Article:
What Does Charlie McGonigal Know About 2016?
The arrest of Charles McGonigal, chief of the FBI counterintelligence division in New York from October 2016 until his retirement in 2018, reopens festering questions about the troubled election that put Donald Trump in the White House. Among the crimes charged against McGonigal in two lengthy federal indictments is a secret financial relationship with Oleg Deripaska -- a Russian oligarch close to dictator Vladimir Putin and associated with Paul Manafort, Trump's campaign manager, himself convicted of crimes and pardoned.
During his FBI career, McGonigal oversaw investigations of Deripaska and other oligarchs suspected of various crimes, including espionage. Now the exposure of his illegal connection with Deripaska may provide fresh insights into Trump's tainted victory.
On Oct. 4, 2016, a month before Election Day, FBI director James Comey appointed McGonigal as special agent in charge of the FBI counterintelligence division in New York City, an exceptionally influential job that he took over at an extraordinarily sensitive moment. The bureau already had open investigations of both Democratic nominee Hillary Clinton and her Republican adversary Trump. The Clinton investigation concerned "her emails," of course, and the Trump investigation involved his campaign's Russian connections.
What followed McGonigal's sudden ascent to power in the New York FBI office were two seemingly separate incidents, occurring days before the election, that had a fateful impact. On Oct. 28, Comey sent a letter to the Congress publicly announcing that the bureau had resumed its investigation of Clinton due to the discovery of a laptop owned by former Rep. Anthony Weiner, whose spouse Huma Abedin was a top Clinton aide.
Months earlier the Justice Department months had cleared Clinton of any crime, but Comey violated Justice Department guidelines in accusing her of being neglectful about classified information, though it was later revealed that her emails contained no classified documents. (That means zero, zilch, nada, none, nothing.) But then Comey was driven to examine Clinton emails on the Weiner laptop.
Comey's announcement stopped the Clinton campaign's forward momentum and almost certainly cost her the election -- even though the FBI director acknowledged on Nov. 2, days before the election, that nearly all of the data on the Weiner laptop duplicated emails the FBI already had seen. None contained any damaging information. Just as Clinton was severely damaged among swing suburban voters, Trump's base voters were galvanized.
While Comey's broadside against Clinton stunned the nation, perhaps nobody should have been shocked. Trump crony Rudolph Giuliani --who for decades maintained a close relationship with Republican-leaning officials in the New York FBI office as the former U.S. Attorney for the Southern District of New York -- had repeatedly hinted on Fox News in the weeks before the election that the bureau was sitting on a "big surprise" that would vault his candidate to victory.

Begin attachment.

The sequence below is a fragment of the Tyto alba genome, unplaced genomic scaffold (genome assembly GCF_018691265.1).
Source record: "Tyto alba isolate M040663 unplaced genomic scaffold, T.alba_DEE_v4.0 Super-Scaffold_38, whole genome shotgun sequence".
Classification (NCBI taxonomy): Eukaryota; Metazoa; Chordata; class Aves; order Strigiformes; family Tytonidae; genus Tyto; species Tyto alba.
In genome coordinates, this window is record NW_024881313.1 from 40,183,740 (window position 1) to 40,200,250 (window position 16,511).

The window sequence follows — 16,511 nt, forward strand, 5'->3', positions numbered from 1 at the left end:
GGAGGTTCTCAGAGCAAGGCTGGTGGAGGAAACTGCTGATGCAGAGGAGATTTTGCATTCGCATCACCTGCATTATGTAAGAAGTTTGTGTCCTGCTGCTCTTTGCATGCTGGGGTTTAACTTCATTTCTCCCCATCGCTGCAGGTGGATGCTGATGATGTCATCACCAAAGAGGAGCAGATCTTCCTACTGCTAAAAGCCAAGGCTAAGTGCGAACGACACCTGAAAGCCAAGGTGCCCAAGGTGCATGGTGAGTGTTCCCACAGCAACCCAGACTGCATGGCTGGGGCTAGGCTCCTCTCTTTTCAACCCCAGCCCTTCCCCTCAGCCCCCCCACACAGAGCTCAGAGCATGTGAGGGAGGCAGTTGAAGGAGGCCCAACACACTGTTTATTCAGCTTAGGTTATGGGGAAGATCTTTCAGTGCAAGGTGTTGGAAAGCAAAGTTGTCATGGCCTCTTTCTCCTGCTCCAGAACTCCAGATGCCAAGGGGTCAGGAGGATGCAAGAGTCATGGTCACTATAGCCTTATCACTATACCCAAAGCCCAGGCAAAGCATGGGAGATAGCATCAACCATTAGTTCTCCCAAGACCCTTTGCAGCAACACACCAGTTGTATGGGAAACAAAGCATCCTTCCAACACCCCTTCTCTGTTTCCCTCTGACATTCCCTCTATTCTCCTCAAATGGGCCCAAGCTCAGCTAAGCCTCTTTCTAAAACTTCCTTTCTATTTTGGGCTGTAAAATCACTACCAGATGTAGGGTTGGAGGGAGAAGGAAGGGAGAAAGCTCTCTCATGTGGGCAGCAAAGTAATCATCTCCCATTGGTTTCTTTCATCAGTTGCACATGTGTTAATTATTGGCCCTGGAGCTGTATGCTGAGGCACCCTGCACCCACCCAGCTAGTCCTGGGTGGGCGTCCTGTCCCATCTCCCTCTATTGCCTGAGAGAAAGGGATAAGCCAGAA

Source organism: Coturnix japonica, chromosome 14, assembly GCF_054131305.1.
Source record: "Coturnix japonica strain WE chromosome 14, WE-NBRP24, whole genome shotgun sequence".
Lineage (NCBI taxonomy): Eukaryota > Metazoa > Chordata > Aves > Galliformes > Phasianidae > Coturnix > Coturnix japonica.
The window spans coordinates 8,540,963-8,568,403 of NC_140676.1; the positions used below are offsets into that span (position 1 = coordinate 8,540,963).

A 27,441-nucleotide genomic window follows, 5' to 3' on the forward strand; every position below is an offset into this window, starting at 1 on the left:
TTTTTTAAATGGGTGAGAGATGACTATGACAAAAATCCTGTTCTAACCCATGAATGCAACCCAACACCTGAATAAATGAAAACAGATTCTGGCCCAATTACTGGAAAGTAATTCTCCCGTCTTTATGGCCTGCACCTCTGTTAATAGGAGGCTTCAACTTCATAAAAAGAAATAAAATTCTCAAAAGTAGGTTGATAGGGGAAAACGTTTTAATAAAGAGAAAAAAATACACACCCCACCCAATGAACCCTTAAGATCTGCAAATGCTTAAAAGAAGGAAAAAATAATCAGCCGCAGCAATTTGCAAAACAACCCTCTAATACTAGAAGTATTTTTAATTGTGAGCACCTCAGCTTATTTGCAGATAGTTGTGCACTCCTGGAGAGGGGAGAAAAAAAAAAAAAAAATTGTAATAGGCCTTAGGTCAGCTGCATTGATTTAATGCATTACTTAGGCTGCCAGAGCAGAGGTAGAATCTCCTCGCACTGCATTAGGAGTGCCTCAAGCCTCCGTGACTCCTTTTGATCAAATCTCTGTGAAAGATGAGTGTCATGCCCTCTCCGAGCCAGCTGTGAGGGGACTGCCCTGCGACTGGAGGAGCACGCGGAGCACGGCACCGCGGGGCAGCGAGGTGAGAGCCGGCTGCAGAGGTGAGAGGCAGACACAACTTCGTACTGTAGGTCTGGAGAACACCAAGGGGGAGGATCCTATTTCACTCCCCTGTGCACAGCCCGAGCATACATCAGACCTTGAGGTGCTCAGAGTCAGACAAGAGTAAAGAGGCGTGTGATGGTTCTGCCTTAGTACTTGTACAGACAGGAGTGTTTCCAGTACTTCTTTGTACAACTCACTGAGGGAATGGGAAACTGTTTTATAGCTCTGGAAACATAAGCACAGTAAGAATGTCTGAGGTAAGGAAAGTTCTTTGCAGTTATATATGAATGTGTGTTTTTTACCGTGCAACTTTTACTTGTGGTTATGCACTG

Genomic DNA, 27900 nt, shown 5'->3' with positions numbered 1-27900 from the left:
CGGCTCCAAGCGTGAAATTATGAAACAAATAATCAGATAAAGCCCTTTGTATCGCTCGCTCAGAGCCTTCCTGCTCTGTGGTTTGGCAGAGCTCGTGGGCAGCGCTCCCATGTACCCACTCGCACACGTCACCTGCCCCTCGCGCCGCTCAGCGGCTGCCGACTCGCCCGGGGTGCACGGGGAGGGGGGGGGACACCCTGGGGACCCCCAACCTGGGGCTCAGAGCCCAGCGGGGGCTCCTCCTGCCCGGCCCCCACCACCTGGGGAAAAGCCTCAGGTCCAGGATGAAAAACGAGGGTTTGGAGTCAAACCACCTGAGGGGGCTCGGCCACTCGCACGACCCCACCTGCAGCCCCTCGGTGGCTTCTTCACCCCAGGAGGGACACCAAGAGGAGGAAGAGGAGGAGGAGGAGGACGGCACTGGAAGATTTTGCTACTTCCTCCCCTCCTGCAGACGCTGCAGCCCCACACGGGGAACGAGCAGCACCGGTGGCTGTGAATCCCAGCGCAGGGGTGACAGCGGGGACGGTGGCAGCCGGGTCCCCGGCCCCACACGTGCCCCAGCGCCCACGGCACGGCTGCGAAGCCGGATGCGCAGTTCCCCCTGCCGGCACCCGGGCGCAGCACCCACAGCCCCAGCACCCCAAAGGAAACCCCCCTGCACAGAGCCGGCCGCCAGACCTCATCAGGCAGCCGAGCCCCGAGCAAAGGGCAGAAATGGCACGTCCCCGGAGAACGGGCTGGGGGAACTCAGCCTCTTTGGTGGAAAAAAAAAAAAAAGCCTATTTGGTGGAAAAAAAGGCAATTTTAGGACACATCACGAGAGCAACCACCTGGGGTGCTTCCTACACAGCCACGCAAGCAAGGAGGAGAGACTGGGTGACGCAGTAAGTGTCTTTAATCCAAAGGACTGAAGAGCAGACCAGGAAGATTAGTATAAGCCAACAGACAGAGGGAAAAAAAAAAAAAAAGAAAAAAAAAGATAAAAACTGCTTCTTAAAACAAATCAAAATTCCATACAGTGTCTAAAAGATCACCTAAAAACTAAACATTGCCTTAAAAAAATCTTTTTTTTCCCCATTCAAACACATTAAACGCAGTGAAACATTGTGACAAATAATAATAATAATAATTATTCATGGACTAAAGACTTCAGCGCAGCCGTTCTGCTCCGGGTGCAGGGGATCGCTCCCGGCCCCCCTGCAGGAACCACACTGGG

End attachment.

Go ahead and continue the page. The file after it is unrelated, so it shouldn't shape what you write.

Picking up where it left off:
Meanwhile, on Oct. 31, 2016, The New York Times published a front-page story on that other FBI investigation, known internally as Crossfire Hurricane, which unlike her emails had gotten no public attention (and inspired no leaks). The headline was declarative and conclusive: "Investigating Donald Trump, F.B.I. Sees No Clear Link to Russia." That false story, exonerating Trump of Kremlin connections that we now know were extensive and incriminating, was pushed by Trump operatives and agents and clearly originated in the New York FBI counterintelligence division -- which had played a key role in the beginning of Crossfire Hurricane. It quoted anonymous "law enforcement sources," which did not mean a local police lieutenant.
Before he moved on to other positions at FBI headquarters, McGonigal's career had begun in New York, where he worked closely with James Kallstrom -- the right-wing ideologue who headed the New York office for decades. A bosom buddy of Giuliani and Trump, Kallstrom is suspected of leading the pressure campaign that induced Comey to reopen the Clinton investigation. The explicit threat of leaks by agents and former agents like Kallstrom, who reportedly hated Clinton, spurred Comey's disastrous decision and his public announcement, which again violated department policy against election interference.
Damning as those facts may seem, they only get us so far. There is much more to learn before we can understand the full story of 2016. The scrupulously nonpartisan presidential historian Michael Beschloss asked this week whether McGonigal's indictment will lead us closer to the truth. Will the prosecution of McGonigal reveal the details of his relationship with Deripaska, whom he had once investigated before becoming his corrupt stooge? Will Comey provide a full and honest accounting of what happened in the New York FBI office before the election? Will the New York Times examine -- and disclose -- how that misleading story about Trump and Russia appeared on its front page? Who briefed the Times for that bogus story?
With Trump seeking to return to the White House, the answers to those questions do not merely reckon with the past but are critical to democracy's future. The malign conspirators who first brought that would-be tyrant to power, both foreign and domestic, are still at large.
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